You might not have noticed the cheering but there are some serious praises coming out of Africa for Trumpism.
Africa’s despots, dictators and iron-fisted rulers rather seem to like our new president. Trump and they struck quite a few bar buddy poses at DAVOS.
Should teachers be paid bonuses when their students achieve better test results? What would you think about giving a 6th grade English teacher a bonus equivalent to half his salary if more than half his students ranked in the highest 5 percentile of the No-Child-Left-Behind tests?
That’s what Tanzania is currently doing, and the approval from all parts of society is so high that foreign NGOs are now kicking in some of the funds.
There are multiple ways to distort news. One of the most effective is to get rid of the person who gathers it. It’s a harsher step than simply bellowing out untruths like Fox News but the latter often foreshadows the former.
Two weeks ago journalist Azory Gwanda was kidnapped and hasn’t been seen since. He was a reporter for a Swahili-language Tanzanian media company that was often critical of the current president, John Magufuli.
Another two tourists were killed by elephant Saturday.
There are conflicting accounts of the deaths. The official Zambian police report claims that the 57-year old Belgian woman walked “too close” to take photos. But family members of the two killed told the Lusaka Times “the duo were looking at the giant mammals from a distance” and were charged unexpectedly.
In the big scheme of things, here’s why the details matter less than you might think.
Clarity on how badly elephants may be declining is at hand. Wednesday scientists began the “2017 Selous-Mikumi Large Mammal Census” which will be conducted over a huge area of nearly 43,000 sq. miles in central Tanzania.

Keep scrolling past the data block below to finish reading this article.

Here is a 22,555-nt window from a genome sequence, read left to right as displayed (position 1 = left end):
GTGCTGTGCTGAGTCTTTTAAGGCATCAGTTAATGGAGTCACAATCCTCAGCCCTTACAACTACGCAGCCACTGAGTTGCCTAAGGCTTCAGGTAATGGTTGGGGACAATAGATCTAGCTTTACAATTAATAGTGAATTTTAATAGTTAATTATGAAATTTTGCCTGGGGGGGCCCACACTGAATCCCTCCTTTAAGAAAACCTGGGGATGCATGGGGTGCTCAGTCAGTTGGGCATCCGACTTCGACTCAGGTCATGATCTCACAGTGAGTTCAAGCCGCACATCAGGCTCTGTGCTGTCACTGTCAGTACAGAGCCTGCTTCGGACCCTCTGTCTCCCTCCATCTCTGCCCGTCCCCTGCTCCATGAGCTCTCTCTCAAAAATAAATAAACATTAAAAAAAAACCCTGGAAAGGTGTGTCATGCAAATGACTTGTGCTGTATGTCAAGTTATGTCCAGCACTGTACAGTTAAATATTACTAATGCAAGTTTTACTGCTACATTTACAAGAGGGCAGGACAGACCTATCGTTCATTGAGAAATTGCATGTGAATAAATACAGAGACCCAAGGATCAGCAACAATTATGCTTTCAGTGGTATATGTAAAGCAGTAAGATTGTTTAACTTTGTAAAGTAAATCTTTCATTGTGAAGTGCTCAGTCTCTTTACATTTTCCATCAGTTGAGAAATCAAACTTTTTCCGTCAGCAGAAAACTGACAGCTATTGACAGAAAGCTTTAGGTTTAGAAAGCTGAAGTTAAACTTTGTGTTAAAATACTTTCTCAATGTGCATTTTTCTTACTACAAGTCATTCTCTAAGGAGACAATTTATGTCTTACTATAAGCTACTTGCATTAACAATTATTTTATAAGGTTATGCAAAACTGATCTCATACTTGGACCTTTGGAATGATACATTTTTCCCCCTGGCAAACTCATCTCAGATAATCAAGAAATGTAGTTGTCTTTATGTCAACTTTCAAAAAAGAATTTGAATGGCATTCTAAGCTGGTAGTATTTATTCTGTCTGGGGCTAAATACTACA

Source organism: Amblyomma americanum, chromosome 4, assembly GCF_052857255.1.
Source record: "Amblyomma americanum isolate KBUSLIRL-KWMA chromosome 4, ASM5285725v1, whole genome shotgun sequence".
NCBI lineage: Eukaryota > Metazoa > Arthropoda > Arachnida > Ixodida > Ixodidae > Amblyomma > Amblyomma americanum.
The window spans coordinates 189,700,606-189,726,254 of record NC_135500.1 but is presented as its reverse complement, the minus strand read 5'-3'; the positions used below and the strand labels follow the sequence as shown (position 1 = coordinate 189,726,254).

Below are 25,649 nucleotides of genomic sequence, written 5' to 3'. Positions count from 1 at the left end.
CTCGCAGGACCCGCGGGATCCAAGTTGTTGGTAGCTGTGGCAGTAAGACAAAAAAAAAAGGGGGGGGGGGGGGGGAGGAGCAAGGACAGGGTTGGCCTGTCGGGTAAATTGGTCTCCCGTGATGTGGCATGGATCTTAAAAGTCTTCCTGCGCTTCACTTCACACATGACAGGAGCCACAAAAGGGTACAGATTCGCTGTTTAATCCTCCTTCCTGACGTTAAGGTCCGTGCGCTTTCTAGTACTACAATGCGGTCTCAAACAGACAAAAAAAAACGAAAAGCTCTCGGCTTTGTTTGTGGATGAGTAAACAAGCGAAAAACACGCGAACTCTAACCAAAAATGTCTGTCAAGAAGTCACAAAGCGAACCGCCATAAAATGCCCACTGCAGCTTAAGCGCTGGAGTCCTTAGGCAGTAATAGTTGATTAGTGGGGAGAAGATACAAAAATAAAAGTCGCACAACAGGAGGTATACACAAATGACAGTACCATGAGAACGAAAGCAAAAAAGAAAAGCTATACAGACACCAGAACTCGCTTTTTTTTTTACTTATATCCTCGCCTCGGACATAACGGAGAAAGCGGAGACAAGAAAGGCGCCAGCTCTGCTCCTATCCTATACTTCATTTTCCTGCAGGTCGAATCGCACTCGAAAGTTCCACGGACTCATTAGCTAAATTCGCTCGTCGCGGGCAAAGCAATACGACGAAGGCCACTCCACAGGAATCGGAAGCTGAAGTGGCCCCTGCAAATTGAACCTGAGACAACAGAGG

It will be the first such careful animal census of the area since 2014 but more importantly will help determine the much debated viability of the “Great Elephant Census (GEC)”, which tore through the continent a year ago. One of the great criticisms of that inflammatory report was precisely that it ignored areas that the current census will now sample.
Why believe this one?
Tourists are going to be floored this season by how expensive Tanzanite has become.
The Tanzanian president’s sweeping dictatorial attempts to reduce corruption are currently focused on the country’s precious minerals. The fight is far from over, but so far he’s struck out with the biggest player, Acacia [Gold] Mining, so he’s set his sites on Tanzania’s small Tanzanite industry.
Words and gestures are gunpowder.
Tanzania’s leading opposition politician was sprayed with bullets yesterday as he arrived home from Parliament. It was a busy mid-day in the middle of a metropolis. The drive-by was a measured, obviously well planned attack. The police say they have no leads.
The president of the country tweeted that he was “shocked.” I’m not.
The presidents of Tanzania and the United States are blood brothers in their defiance of law. I don’t think Tanzania and the U.S. are organically connected politically, but clearly both are being effected by social waves of discontent in the same way.